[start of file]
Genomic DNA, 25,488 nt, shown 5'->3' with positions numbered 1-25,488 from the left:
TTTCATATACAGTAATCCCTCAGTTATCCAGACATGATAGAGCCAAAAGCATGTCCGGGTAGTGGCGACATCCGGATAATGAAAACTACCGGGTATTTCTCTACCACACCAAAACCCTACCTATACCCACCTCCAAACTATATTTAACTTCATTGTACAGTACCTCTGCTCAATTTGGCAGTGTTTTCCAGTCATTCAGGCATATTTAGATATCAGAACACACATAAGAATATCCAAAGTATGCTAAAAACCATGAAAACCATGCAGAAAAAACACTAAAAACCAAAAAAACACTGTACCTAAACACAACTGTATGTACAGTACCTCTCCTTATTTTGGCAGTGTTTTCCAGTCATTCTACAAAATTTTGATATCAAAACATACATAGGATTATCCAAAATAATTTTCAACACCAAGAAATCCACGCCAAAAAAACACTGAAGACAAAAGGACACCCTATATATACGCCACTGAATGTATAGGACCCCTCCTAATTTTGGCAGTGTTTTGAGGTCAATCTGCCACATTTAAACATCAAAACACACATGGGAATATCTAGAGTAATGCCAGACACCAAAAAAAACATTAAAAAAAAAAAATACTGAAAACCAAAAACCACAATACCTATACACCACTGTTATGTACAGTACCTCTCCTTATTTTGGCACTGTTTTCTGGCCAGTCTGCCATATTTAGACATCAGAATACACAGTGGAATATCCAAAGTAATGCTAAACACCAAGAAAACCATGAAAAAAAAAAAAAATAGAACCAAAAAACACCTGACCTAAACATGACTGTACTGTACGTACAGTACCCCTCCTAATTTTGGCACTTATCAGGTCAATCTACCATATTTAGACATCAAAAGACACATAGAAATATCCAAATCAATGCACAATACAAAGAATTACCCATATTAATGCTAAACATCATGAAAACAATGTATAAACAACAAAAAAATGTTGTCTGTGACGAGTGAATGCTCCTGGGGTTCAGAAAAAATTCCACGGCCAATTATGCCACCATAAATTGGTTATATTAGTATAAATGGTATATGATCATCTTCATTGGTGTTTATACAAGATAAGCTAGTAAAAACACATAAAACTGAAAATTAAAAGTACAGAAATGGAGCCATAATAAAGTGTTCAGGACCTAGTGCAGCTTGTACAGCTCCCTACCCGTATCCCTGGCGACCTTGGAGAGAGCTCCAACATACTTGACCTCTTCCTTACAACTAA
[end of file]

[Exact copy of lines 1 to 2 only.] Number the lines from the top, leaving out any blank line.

Genomic DNA, 25,488 nt, shown 5'->3' with positions numbered 1-25,488 from the left:
TTTCATATACAGTAATCCCTCAGTTATCCAGACATGATAGAGCCAAAAGCATGTCCGGGTAGTGGCGACATCCGGATAATGAAAACTACCGGGTATTTCTCTACCACACCAAAACCCTACCTATACCCACCTCCAAACTATATTTAACTTCATTGTACAGTACCTCTGCTCAATTTGGCAGTGTTTTCCAGTCATTCAGGCATATTTAGATATCAGAACACACATAAGAATATCCAAAGTATGCTAAAAACCATGAAAACCATGCAGAAAAAACACTAAAAACCAAAAAAACACTGTACCTAAACACAACTGTATGTACAGTACCTCTCCTTATTTTGGCAGTGTTTTCCAGTCATTCTACAAAATTTTGATATCAAAACATACATAGGATTATCCAAAATAATTTTCAACACCAAGAAATCCACGCCAAAAAAACACTGAAGACAAAAGGACACCCTATATATACGCCACTGAATGTATAGGACCCCTCCTAATTTTGGCAGTGTTTTGAGGTCAATCTGCCACATTTAAACATCAAAACACACATGGGAATATCTAGAGTAATGCCAGACACCAAAAAAAACATTAAAAAAAAAAAATACTGAAAACCAAAAACCACAATACCTATACACCACTGTTATGTACAGTACCTCTCCTTATTTTGGCACTGTTTTCTGGCCAGTCTGCCATATTTAGACATCAGAATACACAGTGGAATATCCAAAGTAATGCTAAACACCAAGAAAACCATGAAAAAAAAAAAAAATAGAACCAAAAAACACCTGACCTAAACATGACTGTACTGTACGTACAGTACCCCTCCTAATTTTGGCACTTATCAGGTCAATCTACCATATTTAGACATCAAAAGACACATAGAAATATCCAAATCAATGCACAATACAAAGAATTACCCATATTAATGCTAAACATCATGAAAACAATGTATAAACAACAAAAAAATGTTGTCTGTGACGAGTGAATGCTCCTGGGGTTCAGAAAAAATTCCACGGCCAATTATGCCACCATAAATTGGTTATATTAGTATAAATGGTATATGATCATCTTCATTGGTGTTTATACAAGATAAGCTAGTAAAAACACATAAAACTGAAAATTAAAAGTACAGAAATGGAGCCATAATAAAGTGTTCAGGACCTAGTGCAGCTTGTACAGCTCCCTACCCGTATCCCTGGCGACCTTGGAGAGAGCTCCAACATACTTGACCTCTTCCTTACAACTAA